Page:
20 Gifts Government employees may not accept or solicit gifts: Offered because of their official position, ORFrom a “prohibited source” (such as a government contractor). 5 C.F.R. §A gift to a government employee’s spouse, parent, child or sibling -- because of the person’s relationship to the government employee -- is considered to be a gift to the government employee .Official Position – whether the gift would have been solicited, offered or given had the employee not held the status, authority, or duties associated with his federal positionProhibited Source – Any person/entity that is seeking official action by employee’s agency; does/seeks to do business with employee’s agency; regulated by employee’s agency; has interest substantially affected by employee’s official duties;Relied on 5 CFR, JER, AFMC’s Ethical Website, and US CodeExamples from 5 CFR
21 Gifts Does an Exception Apply? $20/$50 Based on Personal Relationship Questions to Consider:Does an Exception Apply?$20/$50Based on Personal RelationshipDiscount/Similar BenefitsAward/Honoary DegreeBased on Outside Employment/BusinessGift in Connection with Political ActivitiesWidely Attended Gatherings309 not gift21 exceptionsRelied on 5 CFR, JER, AFMC’s Ethical Website, and US CodeExamples from 5 CFR
22 Gifts $20/$50 RuleYou may accept gifts up to $20 in value at one time (but never cash or investments).Gifts from one source (e.g., one company) cannot exceed $50 in value in a calendar year.You may not “buy down” to $20, i.e., pay $5 and then accept a gift worth $25.The $20 limit is per occasion and per source. For example, at a trade show you may accept gifts worth $20 or less from several different contractors on the same day.$20 / $50 rule applies, i.e., a retirement gift from a contractor is limited to a market value of $20 or lessIf a contractor wants to give a retirement gift to the govt employee’s spouse as well, and the gift to the spouse will be because of the spouse’s relationship to the govt employee (i.e., the contractor does not have any independent relationship with the spouse), then the gift to the spouse is considered to be a gift to the employee, and the total market value of both gifts is limited to $20 or lessRelied on 5 CFR, JER, AFMC’s Ethical Website, and US CodeExamples from 5 CFR
23 Gifts between Employees Gifts to Superiors.An employee may not:“(1) Directly or indirectly, give a gift to or make a donation toward a gift for an official superior; or(2) Solicit a contribution from another employee for a gift to either his own or the other employee’s official superior.” 5 C.F.R. §Gifts from Employees Receiving less Pay.“[A]n employee may not, directly or indirectly, accept a gift from an employee receiving less pay than himself unless:(1) The two employees are not in a subordinate- official superior relationship; and(2) There is a personal relationship between the two employees that would justify the gift. “ 5 C.F.R. §Relied on 5 CFR, JER, AFMC’s Ethical Website, and US CodeExamples from 5 CFR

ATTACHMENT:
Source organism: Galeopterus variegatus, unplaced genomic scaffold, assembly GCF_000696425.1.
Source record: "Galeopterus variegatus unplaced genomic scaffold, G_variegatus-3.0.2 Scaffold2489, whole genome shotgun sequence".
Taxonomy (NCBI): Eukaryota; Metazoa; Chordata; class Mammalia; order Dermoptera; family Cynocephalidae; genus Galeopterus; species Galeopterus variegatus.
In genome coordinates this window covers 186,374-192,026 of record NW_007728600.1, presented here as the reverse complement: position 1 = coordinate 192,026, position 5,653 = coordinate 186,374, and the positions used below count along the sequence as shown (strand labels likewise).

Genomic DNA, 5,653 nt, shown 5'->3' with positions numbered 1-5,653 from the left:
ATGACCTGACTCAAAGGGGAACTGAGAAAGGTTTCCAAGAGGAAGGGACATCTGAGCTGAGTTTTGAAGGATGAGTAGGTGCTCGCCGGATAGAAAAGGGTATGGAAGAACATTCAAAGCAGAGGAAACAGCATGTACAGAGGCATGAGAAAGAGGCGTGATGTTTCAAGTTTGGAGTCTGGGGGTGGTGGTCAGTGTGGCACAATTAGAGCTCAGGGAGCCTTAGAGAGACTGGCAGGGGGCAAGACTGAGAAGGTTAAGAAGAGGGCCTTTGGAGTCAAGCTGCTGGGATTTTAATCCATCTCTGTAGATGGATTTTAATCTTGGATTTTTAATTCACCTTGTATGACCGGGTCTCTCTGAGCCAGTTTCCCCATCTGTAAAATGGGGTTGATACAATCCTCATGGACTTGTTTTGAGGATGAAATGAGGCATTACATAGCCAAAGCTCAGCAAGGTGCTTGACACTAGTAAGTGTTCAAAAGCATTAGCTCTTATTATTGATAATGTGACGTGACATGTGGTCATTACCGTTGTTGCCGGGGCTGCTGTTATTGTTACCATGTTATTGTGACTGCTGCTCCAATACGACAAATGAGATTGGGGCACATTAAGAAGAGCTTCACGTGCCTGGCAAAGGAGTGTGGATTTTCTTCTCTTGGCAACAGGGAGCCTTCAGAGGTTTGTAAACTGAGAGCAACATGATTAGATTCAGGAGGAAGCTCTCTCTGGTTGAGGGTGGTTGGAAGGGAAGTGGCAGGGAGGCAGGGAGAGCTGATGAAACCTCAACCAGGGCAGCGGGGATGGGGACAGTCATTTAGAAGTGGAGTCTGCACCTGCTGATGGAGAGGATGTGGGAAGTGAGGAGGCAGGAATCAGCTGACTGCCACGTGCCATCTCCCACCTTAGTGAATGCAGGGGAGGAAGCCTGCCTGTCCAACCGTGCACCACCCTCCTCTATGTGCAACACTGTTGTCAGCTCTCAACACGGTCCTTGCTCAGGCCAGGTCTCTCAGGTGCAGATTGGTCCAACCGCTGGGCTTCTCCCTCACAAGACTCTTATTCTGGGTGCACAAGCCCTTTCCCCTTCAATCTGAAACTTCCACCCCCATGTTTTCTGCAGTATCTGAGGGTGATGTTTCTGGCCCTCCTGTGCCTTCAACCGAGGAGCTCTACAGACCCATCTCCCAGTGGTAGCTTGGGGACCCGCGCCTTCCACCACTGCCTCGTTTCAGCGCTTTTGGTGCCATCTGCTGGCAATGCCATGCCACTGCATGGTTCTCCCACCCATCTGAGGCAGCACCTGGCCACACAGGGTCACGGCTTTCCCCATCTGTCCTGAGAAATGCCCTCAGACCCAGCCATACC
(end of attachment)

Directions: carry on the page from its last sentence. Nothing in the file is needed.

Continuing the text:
24 Conflict of Interest (18 U.S.C. § 208) You may not participate personally & substantially (e.g., make a decision, give advice, make a recommendation) in any government matter that would affect the financial interests of:You, your spouse, or your minor child,Your general partnerAn organization in which you are serving as an officer, director, trustee, general partner or employee, ORAn organization with which you are negotiating for employment, or have an arrangement for future employment.EE must disqualify themselves from official matter if matter will affect financial interest. There are some exemptions.EE should disqualify themselves if reasonable person question impartiality.Do this in writing.Relied on 5 CFR, JER, AFMC’s Ethical Website, and US CodeExamples from 5 CFR
25 Conflict of Interest -- Stock Federal employees, including reservists, may not work on any government matter (e.g., contract, source selection or claim) that affects the financial interests of a company, if they (or their spouse or minor child) own stock in the company.Exception if value of stock owned by you, your spouse & minor children in all companies involved in the matter is $15,000 or less. 5 C.F.R. § (a).Options:DivestureDisqualificationReassign/Change DutiesTerminationConflict of Interest -- Government Employee’s Spouse Working for ContractorAn Executive Branch employee may not work on a government matter involving a contractor that employs his or her spouse if:Doing so would affect the spouse’s level of compensation or continued employment with the contractor, ORThe spouse owns more than $15,000 of the company’s stock, or the spouse has a pension plan that has more than $15,000 of the company’s stock in it. [5 CFR (b)(2) (Example 2)]Relied on 5 CFR, JER, AFMC’s Ethical Website, and US CodeExamples from 5 CFR
26 Misuse of PositionUse of Government property. An employee has a duty to protect and conserve Government property and shall not use such property, or allow its use, for other than authorized purposes.Use of an employee's own time. Unless authorized in accordance with law or regulations to use such time for other purposes, an employee shall use official time in an honest effort to perform official duties. Every employee not on leave has an obligation to expend an honest effort and a reasonable proportion of his time in the performance of official duties.
27 Misuse of PositionCompensation for teaching, speaking or writing. Except as permitted by paragraph (a)(3) of this section, an employee, including a special Government employee, shall not receive compensation from any source other than the Government for teaching, speaking or writing that relates to the employee's official duties.